FORT MILL—Theresa Flores has been an advocate against human trafficking for about 12 years now and the one thing that she said still shocks her is the amount of people she meets that think it is not happening in the United States.
Flores speaks out against human trafficking at conferences and events throughout the country. She shares her personal story of being a victim to human trafficking at the age of 15 and educates the public on what they can do to help.
One of those events was held on Jan. 11 at St. Philip Neri Church. January is National Human Trafficking Awareness Month, but the 11th is the official day to recognize the evil and widespread effects that human trafficking causes nationwide.
It was Sabina Fernandez, who volunteers with the church’s social justice ministry, who scheduled Flores to come to the church and share her story. Fernandez wanted to educate her fellow parishioners on an issue that she is so passionate about.
“I saw her speak a few years ago in Charlotte and I found her to be so moving that … I became involved in the movement to end human trafficking,” said Fernandez, who is also a member of the Catawba Area Anti-Human Trafficking task force.
With two teenage daughters of her own, Fernandez said she realizes how vulnerable that age group can be.
“I want to bring this issue to the spotlight. I want people to be educated on how to spot it and what they can do,” she said.
That is exactly what Flores aims to do — educate the public to help save children and adolescents from human trafficking.
“No one chooses to do this,” Flores said. “People need to understand that. So many people think it only happens overseas or to illegal immigrants. It happens in every community — small and large — all over the U.S.”
Flores knows because it happened to her. She was 15, living in a wealthy suburb of Detroit, when a young man she had a crush on offered her a ride home from school.
Instead of being driven home, she was drugged and raped. Traffickers took pictures and threatened to show her father and his boss. She was told she had to “earn” the photos back, and for two long years, Flores lived the life of being human trafficked, servicing anywhere between four and 10 men at a given time, attempting to repay an impossible debt.
She continued to attend school with her trafficker and live a semblance of a normal life, even running on the track team.
Then, on what she described as her worst night, she was saved. Drugged, beaten, and left for dead in a motel room, she managed to stumble to a nearby diner. A waitress called the police, and a short time later, her family moved away.
Now, Flores works to save others. She educates staff at businesses such as banks, hotels and gas stations.
“We tell them what to look for and we pass out missing persons flyers so they can be on the lookout,” she went on. “It is about knowing the signs and then knowing what to do to help the victim.”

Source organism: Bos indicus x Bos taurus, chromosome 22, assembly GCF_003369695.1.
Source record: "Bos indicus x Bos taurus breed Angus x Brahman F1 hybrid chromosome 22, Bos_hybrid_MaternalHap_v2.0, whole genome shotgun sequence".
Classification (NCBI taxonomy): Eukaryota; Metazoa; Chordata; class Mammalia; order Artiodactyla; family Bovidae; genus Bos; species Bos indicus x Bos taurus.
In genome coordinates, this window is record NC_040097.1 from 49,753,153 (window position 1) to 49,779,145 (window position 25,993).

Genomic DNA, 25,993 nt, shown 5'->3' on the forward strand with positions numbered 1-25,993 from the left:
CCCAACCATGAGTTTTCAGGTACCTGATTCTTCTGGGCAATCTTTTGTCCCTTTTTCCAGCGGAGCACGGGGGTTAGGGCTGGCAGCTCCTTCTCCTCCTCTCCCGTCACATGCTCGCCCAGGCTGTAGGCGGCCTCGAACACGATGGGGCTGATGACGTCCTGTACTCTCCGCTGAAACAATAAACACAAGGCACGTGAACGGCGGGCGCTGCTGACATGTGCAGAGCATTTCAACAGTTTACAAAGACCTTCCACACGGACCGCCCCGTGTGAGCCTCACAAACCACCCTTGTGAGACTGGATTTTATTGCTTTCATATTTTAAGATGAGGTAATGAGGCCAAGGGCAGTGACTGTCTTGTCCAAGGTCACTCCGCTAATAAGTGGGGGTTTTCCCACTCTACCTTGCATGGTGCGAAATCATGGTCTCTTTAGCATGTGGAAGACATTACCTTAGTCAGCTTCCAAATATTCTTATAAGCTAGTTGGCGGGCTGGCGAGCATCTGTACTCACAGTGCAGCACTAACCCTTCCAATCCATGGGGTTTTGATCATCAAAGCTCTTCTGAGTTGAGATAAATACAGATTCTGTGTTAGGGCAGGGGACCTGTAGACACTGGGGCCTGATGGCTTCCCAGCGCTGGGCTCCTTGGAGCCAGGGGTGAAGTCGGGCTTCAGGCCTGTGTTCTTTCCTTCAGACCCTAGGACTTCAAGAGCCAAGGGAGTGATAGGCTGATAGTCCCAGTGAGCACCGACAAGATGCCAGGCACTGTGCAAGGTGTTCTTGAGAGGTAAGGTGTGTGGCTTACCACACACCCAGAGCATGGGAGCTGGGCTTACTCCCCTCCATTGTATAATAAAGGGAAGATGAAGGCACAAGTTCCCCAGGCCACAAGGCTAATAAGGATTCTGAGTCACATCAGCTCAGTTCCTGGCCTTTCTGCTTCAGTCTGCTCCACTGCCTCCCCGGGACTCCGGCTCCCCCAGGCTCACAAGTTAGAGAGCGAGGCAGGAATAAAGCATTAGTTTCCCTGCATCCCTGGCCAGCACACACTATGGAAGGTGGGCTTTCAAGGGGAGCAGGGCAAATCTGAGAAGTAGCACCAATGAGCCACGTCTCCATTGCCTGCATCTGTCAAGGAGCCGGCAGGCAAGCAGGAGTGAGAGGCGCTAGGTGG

Flores gives out mousepads, and business cards and signs to post with the hotline number. But the most successful item has been the labels that are placed on the wrapper of a bar of soap.
When victims are taken to a hotel and use the bathroom, they will hopefully see the hotline to call. Flores said the bar of soap is probably the most accessible item for them.
At the event at St. Philip Neri, participants labeled the bars of soap with the human trafficking hotline number and then distributed them to local hotels.
“You would be surprised what a great reception we get from the hotels,” Flores said. “They want to help.”
The SOAP Project stands for Save Our Adolescents from Prostitution, and according to www.soapproject.org, almost 100% of the visited hotels accept the labeled soap during a given outreach.
The effects of human trafficking are widespread. Her website, www.traffickfree.com, also states that 77% of all child trafficking victims will go on to participate in adult prostitution. Flores also spoke about victims succumbing to mental illness such as severe PTSD and depression.
The website reveals alarming facts, such as that the average age of entry into child prostitution in the U.S. is between 12 and 14.
Fernandez said the Fort Mill area is particularly vulnerable due to its proximity to Charlotte, and the city’s reputation as being a “hub” for human trafficking because it is near Atlanta and Myrtle Beach, and a major international airport.
The Social Justice Ministry at St. Philip Neri takes on many other causes as well, such as creating care packages for the homeless and feeding the homeless, but Fernandez said educating her fellow parishioners on human trafficking is something she is quite passionate about.
“We have to go out and love and support others. It is our Agape love, our communion,” she said. “This is our call to action.”
By Theresa Stratford/Special to the Miscellany